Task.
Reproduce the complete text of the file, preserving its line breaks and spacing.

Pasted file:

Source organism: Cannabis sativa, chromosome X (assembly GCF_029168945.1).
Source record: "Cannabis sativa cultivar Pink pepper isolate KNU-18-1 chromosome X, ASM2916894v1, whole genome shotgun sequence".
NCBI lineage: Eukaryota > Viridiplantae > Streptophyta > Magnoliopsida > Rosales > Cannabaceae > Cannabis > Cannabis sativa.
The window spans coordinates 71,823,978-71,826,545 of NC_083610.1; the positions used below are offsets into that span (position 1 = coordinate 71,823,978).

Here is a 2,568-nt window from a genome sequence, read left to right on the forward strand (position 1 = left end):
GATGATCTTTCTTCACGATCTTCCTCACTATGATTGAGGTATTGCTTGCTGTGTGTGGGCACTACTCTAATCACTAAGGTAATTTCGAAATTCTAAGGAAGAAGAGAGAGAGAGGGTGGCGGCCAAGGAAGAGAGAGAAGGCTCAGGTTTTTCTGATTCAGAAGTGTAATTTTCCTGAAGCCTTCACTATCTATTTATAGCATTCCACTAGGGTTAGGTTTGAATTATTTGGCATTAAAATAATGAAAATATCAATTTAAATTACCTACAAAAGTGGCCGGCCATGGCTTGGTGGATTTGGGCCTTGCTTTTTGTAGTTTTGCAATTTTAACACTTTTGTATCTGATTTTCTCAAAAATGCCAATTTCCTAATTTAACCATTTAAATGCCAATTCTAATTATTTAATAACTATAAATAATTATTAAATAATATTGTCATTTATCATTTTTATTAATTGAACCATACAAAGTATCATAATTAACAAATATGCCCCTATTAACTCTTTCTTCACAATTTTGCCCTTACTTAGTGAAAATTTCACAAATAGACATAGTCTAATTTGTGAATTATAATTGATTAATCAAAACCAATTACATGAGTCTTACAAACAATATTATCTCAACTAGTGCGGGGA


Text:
Source organism: Cannabis sativa, chromosome X (assembly GCF_029168945.1).
Source record: "Cannabis sativa cultivar Pink pepper isolate KNU-18-1 chromosome X, ASM2916894v1, whole genome shotgun sequence".
NCBI lineage: Eukaryota > Viridiplantae > Streptophyta > Magnoliopsida > Rosales > Cannabaceae > Cannabis > Cannabis sativa.
The window spans coordinates 71,823,978-71,826,545 of NC_083610.1; the positions used below are offsets into that span (position 1 = coordinate 71,823,978).

Here is a 2,568-nt window from a genome sequence, read left to right on the forward strand (position 1 = left end):
GATGATCTTTCTTCACGATCTTCCTCACTATGATTGAGGTATTGCTTGCTGTGTGTGGGCACTACTCTAATCACTAAGGTAATTTCGAAATTCTAAGGAAGAAGAGAGAGAGAGGGTGGCGGCCAAGGAAGAGAGAGAAGGCTCAGGTTTTTCTGATTCAGAAGTGTAATTTTCCTGAAGCCTTCACTATCTATTTATAGCATTCCACTAGGGTTAGGTTTGAATTATTTGGCATTAAAATAATGAAAATATCAATTTAAATTACCTACAAAAGTGGCCGGCCATGGCTTGGTGGATTTGGGCCTTGCTTTTTGTAGTTTTGCAATTTTAACACTTTTGTATCTGATTTTCTCAAAAATGCCAATTTCCTAATTTAACCATTTAAATGCCAATTCTAATTATTTAATAACTATAAATAATTATTAAATAATATTGTCATTTATCATTTTTATTAATTGAACCATACAAAGTATCATAATTAACAAATATGCCCCTATTAACTCTTTCTTCACAATTTTGCCCTTACTTAGTGAAAATTTCACAAATAGACATAGTCTAATTTGTGAATTATAATTGATTAATCAAAACCAATTACATGAGTCTTACAAACAATATTATCTCAACTAGTGCGGGGA